Tue, 18/03/2014 - 14:08
A strong recovery in asset valuations and improvements in pension plan funding levels have not slowed the rapid pace of change in institutional investment portfolios.
According to the results of Greenwich Associates 2013 US Institutional Investor Study, the value of US institutional investment portfolios increased 11 per cent in 2013.
“Despite that appreciation, institutional investors continue to implement major changes to their portfolio management strategies and asset allocation profiles in an effort to achieve their increasingly diverging objectives,” says Greenwich Associates consultant Andrew McCollum.
A combination of strong investment returns and improved discount rates have strengthened funding levels for US pensions. But US public and corporate pension plans are reacting to their current circumstances in very different ways. Corporate funds, which are subject to mark-to-market accounting rules that expose sponsor companies’ earnings to pension valuation volatility, are looking for opportunities to reduce risk.
“As companies’ funding ratios inch up, they tend to increase allocations to fixed income as part of risk-reducing asset-liability matching and liability-driven investment strategies,” says McCollum.
Companies have taken additional steps to reduce pension fund risk, including closing their defined benefit plans to new employees and engaging in pension buy-outs, a strategy embraced by one-in-10 large US corporate plan sponsors over the past three years.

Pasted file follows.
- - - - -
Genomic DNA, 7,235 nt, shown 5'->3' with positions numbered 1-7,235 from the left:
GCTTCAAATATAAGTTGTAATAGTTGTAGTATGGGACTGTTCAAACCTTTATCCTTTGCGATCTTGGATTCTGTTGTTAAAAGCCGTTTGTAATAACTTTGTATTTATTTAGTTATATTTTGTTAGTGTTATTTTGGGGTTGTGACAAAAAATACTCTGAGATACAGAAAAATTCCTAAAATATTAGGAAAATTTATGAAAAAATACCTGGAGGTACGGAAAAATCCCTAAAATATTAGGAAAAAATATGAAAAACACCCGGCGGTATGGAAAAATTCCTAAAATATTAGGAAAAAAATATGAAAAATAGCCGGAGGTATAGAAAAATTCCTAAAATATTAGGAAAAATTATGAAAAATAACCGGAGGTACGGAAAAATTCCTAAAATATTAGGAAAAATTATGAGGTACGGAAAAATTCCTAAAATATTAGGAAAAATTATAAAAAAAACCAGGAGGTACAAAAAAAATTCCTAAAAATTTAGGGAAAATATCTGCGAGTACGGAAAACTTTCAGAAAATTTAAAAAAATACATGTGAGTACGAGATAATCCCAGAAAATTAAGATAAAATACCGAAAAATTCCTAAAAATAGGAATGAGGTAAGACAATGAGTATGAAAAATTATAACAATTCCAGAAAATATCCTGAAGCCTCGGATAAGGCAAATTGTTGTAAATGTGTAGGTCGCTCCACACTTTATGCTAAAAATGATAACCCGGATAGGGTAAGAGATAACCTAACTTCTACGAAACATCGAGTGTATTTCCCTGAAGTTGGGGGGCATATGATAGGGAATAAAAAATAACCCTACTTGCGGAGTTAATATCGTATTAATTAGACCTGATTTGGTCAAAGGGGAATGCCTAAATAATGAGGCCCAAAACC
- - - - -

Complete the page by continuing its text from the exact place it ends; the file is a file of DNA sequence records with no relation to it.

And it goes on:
Public pension funds, which operate under less stringent accounting rules but have little hope of seeing large infusions of new taxpayer cash in the current economic and political environment, are taking a much different approach. They are looking to increase investment returns by boosting portfolio allocations to alternative asset classes. From 2012-2013 public funds made large investments in private equity, pushing this asset class to 10 per cent of total portfolio assets from seven per cent.
US endowments and foundations continue to pursue the so-called “Yale model,” but in 2012-2013 they reduced allocations to alternatives for the third consecutive year. That trend appears poised for change however, as not-for-profits plan to reduce allocations to both active US equities and fixed income while increasing allocations to alternatives in the coming three years.
Over the next three years, institutional investors expect to increase target allocations to alternative asset classes such as private equity, real estate, hedge funds and commodities, while reducing allocations to US and regionally-focused equities.
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